- There is no guaranteed fresh water supplies on the walk
- If the weather is forecast to rain or snow then you must be appropriately dressed for the conditions and ensure you have enough supplies and even shelter in case you get caught up there – consider paying for a guide too!
HOW LONG DID IT TAKE US?
We hopped on the 5:45am shuttle, started the trek around 6:30am and returned to the car park for the 3:30am shuttle. According to my Apple Watch, we walked for 7.5 hours and the rest of the time we had short breaks, toilet stops and seized all of the photography opportunities we could.
BEST PHOTO OPPORTUNITIES
There are so many! Our favourite shots were taken at the foot of Mount Ngauruhoe, overlooking the Red Crater, the Emerald Lakes and then towards the end when you have stunning views of Lake Taupo. We had our Canon EOS 1300D, tripod and Go Pro Hero 5 with us. Not too bad to carry!
HOW DID WE GET THERE?
We booked with Summit Shuttles. As we live in Rotorua, we left on the Monday evening and stayed in a cabin at Turangi Holiday Park. We left the cabin around 4:30am to drive to the meeting place for the shuttle.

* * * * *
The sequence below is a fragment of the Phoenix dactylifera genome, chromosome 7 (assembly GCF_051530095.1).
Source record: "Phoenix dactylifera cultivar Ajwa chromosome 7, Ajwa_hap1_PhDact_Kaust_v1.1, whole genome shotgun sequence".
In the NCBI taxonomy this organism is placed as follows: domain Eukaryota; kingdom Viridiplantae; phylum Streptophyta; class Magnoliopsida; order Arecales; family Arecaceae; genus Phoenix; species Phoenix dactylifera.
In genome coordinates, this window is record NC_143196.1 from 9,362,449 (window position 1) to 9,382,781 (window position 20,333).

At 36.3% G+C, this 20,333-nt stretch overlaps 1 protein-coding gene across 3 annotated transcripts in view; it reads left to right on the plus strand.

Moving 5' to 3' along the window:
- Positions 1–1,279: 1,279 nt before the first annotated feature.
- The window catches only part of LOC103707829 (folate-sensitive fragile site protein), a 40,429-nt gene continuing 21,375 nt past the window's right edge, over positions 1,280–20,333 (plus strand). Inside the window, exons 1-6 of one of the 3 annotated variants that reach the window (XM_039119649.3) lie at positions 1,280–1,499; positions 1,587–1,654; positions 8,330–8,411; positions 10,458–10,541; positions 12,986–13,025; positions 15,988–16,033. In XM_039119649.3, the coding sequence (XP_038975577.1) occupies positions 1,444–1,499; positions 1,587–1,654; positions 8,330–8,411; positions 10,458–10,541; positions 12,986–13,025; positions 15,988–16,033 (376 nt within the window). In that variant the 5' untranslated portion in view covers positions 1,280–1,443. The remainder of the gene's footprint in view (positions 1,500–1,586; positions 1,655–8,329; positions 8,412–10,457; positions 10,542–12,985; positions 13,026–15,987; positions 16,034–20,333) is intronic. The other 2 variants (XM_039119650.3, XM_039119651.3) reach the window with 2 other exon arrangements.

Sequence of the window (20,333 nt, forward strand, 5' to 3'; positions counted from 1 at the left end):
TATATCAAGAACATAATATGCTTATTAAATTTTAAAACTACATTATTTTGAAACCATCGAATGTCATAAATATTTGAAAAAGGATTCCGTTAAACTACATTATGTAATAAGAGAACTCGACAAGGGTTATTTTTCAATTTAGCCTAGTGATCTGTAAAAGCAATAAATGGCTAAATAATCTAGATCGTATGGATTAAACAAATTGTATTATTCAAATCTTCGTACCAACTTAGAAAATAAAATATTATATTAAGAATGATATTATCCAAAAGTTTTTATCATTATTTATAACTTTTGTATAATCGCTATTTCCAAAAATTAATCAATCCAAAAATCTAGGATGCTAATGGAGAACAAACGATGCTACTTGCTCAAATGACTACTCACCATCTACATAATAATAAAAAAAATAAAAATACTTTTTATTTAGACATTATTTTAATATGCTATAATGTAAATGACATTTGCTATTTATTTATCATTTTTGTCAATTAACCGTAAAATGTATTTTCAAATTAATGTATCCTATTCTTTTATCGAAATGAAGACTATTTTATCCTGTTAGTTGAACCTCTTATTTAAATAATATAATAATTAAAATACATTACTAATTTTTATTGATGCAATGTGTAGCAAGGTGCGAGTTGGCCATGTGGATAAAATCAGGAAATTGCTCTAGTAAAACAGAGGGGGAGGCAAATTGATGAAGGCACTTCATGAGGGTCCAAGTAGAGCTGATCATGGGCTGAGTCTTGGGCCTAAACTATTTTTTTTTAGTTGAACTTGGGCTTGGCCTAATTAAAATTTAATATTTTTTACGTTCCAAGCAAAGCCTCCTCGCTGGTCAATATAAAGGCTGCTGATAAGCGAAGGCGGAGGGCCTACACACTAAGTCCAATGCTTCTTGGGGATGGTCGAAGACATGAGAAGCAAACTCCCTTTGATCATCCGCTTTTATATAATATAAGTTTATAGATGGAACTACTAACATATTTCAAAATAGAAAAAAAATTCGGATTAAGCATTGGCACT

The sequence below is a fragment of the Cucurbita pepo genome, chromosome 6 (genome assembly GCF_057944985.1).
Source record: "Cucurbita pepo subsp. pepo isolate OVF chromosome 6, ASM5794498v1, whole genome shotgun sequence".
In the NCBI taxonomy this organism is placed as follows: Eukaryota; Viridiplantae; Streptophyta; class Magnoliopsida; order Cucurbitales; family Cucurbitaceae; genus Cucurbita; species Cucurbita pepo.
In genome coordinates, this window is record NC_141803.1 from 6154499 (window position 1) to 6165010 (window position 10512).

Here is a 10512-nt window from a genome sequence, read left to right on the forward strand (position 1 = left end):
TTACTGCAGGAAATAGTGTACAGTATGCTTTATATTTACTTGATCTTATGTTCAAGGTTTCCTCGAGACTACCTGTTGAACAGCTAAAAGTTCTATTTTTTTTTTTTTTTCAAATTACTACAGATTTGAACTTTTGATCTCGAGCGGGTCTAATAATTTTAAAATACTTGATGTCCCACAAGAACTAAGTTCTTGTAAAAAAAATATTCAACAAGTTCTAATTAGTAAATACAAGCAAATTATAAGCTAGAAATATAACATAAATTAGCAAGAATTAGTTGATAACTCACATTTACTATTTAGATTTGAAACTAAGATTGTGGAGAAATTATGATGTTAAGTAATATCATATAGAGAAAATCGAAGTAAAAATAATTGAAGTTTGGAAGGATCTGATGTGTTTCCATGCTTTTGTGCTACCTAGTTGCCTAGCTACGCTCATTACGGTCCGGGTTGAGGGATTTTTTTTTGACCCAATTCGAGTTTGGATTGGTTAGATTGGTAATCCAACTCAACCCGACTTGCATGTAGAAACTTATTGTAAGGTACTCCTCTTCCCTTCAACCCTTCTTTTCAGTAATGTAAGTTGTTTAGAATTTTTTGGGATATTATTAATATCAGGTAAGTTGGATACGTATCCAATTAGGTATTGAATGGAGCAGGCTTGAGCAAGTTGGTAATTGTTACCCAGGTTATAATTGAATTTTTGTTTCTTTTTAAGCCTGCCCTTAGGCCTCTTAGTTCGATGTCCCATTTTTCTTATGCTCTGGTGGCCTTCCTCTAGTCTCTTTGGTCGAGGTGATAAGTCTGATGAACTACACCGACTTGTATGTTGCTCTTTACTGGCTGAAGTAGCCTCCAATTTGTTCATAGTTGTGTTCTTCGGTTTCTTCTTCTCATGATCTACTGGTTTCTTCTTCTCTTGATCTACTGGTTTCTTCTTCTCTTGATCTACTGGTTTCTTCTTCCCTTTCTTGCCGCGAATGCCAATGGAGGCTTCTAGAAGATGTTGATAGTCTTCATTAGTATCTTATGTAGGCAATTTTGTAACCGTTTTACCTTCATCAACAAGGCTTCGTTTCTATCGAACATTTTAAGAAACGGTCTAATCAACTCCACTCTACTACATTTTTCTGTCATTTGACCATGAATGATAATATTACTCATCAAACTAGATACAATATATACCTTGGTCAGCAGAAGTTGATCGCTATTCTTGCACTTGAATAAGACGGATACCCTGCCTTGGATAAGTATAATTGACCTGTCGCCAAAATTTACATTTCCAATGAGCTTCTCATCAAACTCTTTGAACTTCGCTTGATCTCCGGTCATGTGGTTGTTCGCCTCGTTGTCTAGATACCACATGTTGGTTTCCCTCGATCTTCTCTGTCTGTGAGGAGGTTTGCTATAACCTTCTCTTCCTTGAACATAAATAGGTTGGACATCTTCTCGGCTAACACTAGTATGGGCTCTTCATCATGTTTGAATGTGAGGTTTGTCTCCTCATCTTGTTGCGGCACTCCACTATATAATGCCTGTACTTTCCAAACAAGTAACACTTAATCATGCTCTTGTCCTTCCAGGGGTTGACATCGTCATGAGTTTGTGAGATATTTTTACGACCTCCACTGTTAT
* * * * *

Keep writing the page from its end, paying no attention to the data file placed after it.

WHAT DID WE TAKE?
- 3 litres of water in a camel pack each
- 1 bottle of Gatorade each
- 2 sandwiches
- 2 boiled eggs
- Snack pack of protein balls
- 1 bag of nuts and raisins
- 1 banana
- First Aid Kit
- 1 apple
- Torch – extra batteries
- Emergency Blanket
- Power Bank (to charge phones)
- Woolly hats and baseball caps
- Sun cream (this is extremely important!)
WHAT WOULD WE HAVE DONE DIFFERENTLY?
I think we would have stayed somewhere closer to where the shuttle left from, that way we would have got some more shut-eye and wouldn’t have had to brunt the 45 minute drive back to the cabin.
What we also realised, is that we need better hiking boots. Our current ones are great for 3-4 hour hikes… not 7-9 hour hikes. And for those that we saw on the crossing with a small bottle of water and wearing trainers… we’d be really intrigued to know how the rest of your journey went. HA!
Don’t forget to check out the rest of blog HEAD HERE to find out more